Some useful sites to check out for more practical info include expat Rachel Denning’s website DiscoverShareInspire.com or ExpatChild.comFacebook also has a wealth of groups for expat parents all over the world.

 

Try Before You Buy?

 

Punta Uva, Costa Rica
Coastal Costa Rica is home to hundreds of families who have moved overseas with kids. © Jason Holland

And remember, you don’t need to sell everything you own and give up your entire life to try out living overseas. If you’re not sure you want to commit yourself to living overseas with your family for an extended period of time, consider trying out life abroad short-term. That way, you can “dip your toes” into life overseas, as Jenny Finn and her family found. Jenny, her husband Andy, and their children Andrew (12) and Lizzie (10) spent four months at sea, employed as part of the Semester at Sea study abroad program. (See here for more details.)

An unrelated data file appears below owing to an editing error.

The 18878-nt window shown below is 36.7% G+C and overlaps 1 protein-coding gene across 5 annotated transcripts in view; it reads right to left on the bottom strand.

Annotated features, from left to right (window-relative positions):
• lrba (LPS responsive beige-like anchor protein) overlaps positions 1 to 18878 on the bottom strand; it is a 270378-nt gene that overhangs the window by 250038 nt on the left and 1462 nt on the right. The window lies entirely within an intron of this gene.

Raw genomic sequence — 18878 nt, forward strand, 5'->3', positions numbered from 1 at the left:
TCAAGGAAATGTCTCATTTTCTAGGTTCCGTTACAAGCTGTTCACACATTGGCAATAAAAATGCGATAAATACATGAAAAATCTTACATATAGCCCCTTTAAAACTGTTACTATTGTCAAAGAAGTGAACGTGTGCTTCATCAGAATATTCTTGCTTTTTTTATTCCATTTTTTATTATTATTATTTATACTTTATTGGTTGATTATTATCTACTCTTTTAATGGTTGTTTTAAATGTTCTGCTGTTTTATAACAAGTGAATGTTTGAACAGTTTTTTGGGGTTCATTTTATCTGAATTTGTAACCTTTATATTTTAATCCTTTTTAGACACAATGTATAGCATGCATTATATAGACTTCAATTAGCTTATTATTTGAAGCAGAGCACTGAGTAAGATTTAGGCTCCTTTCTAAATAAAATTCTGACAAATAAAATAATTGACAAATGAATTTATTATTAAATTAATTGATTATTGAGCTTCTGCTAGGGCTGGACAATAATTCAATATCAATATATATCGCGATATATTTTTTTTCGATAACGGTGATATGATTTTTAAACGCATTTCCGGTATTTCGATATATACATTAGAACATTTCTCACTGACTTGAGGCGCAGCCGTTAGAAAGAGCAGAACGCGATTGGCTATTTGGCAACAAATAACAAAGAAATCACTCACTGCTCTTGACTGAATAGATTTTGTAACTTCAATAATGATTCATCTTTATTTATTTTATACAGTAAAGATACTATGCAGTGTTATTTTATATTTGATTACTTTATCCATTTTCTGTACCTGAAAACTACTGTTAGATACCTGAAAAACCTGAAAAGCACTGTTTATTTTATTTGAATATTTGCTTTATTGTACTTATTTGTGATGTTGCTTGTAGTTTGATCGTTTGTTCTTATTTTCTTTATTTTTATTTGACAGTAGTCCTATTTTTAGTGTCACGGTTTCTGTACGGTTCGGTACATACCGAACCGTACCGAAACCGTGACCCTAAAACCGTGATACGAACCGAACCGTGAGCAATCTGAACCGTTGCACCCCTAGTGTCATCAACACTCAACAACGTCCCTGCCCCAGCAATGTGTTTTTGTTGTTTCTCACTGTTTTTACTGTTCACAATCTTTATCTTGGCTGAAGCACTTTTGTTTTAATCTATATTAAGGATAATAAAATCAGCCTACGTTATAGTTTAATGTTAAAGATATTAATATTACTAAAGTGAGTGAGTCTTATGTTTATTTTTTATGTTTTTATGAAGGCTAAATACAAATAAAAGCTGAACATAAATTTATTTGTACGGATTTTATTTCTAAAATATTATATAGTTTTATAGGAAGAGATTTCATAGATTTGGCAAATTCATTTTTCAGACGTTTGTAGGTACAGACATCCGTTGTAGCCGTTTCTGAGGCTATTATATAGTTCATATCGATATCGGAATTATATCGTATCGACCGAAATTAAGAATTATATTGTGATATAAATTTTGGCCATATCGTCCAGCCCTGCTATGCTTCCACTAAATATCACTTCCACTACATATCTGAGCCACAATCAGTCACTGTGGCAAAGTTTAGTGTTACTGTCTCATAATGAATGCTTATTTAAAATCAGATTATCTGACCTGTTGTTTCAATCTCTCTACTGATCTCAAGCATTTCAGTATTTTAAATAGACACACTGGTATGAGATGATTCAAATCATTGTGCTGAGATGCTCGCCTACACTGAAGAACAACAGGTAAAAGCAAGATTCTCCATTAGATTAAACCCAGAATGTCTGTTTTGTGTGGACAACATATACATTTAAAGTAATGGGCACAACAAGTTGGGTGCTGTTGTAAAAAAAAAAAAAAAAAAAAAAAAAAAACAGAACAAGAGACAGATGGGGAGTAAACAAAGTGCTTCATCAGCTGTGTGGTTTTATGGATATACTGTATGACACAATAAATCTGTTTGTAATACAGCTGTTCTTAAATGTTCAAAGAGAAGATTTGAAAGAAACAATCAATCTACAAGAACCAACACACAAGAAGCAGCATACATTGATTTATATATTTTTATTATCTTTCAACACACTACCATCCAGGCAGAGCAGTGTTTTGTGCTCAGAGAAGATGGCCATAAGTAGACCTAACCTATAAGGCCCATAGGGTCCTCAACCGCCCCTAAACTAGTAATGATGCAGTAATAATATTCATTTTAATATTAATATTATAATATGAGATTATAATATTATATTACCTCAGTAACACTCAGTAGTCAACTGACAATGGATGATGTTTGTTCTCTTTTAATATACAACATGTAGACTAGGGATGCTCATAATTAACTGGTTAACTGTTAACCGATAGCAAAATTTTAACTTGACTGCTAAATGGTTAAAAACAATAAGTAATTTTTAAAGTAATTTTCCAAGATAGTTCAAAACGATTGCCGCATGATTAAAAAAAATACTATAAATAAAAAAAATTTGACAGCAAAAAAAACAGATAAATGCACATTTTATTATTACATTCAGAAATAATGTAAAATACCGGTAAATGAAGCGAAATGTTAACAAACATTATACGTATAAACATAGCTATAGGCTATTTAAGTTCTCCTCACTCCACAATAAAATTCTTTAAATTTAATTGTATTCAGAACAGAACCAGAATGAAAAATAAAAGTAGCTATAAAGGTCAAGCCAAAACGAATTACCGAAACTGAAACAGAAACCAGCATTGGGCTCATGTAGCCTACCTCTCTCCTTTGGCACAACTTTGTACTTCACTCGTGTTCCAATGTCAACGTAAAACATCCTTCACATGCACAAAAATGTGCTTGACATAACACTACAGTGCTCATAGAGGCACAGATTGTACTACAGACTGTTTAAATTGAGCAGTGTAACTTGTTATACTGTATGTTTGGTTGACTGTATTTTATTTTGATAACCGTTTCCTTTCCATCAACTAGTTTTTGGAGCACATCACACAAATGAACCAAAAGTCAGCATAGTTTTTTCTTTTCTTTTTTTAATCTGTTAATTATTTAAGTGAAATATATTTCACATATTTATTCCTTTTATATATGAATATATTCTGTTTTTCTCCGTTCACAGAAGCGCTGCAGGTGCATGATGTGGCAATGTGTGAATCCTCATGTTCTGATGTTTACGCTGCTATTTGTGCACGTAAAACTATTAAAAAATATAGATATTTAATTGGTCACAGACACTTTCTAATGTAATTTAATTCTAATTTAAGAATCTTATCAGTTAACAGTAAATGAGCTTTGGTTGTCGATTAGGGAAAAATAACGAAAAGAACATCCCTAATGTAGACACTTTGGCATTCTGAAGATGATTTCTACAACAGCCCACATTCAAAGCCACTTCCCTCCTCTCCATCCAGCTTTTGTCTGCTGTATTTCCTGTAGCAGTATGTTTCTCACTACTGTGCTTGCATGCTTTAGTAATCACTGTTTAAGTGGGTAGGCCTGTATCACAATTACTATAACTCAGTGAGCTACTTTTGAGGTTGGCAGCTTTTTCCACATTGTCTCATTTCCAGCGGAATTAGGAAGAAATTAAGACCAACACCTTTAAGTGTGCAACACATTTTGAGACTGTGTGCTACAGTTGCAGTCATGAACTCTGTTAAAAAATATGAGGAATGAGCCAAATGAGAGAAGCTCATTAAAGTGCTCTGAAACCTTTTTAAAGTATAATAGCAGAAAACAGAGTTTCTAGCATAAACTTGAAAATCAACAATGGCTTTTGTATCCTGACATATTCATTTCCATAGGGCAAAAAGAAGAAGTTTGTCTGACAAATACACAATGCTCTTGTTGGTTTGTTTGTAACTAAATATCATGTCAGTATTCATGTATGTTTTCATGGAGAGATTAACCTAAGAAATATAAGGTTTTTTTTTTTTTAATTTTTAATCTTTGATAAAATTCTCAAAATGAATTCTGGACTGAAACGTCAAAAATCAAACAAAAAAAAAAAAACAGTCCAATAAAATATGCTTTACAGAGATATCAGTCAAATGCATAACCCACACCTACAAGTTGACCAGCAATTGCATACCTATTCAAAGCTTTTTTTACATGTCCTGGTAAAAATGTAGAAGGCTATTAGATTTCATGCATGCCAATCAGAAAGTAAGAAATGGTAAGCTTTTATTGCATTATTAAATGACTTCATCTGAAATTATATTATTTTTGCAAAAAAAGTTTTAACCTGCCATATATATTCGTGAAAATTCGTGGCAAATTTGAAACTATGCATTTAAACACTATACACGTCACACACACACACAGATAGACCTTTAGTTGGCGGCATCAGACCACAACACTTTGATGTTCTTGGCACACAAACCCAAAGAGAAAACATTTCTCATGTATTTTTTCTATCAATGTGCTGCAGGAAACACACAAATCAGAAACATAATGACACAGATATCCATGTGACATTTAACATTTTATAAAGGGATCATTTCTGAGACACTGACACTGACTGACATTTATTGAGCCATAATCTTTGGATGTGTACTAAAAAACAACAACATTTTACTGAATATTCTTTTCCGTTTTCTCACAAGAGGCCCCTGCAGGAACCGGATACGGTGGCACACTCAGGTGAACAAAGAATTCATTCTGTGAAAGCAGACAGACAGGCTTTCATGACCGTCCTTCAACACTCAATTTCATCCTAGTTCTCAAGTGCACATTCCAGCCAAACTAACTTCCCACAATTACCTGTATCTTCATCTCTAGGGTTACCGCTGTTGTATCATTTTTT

The opportunity let them experience 10 different countries overseas, spending about a week in each, and they were able to pick up back home where they left off.

“The kids would do it again in a heartbeat,” Jenny says. They met some great friends within the shipboard community and got to experience the diversity of the world. They have memories of riding rickshaws in India, eating a bug in Cambodia, and dancing and singing in South Africa.

“We had no problems transitioning back into life and at the same time we were all definitely changed in the best ways by the experience.”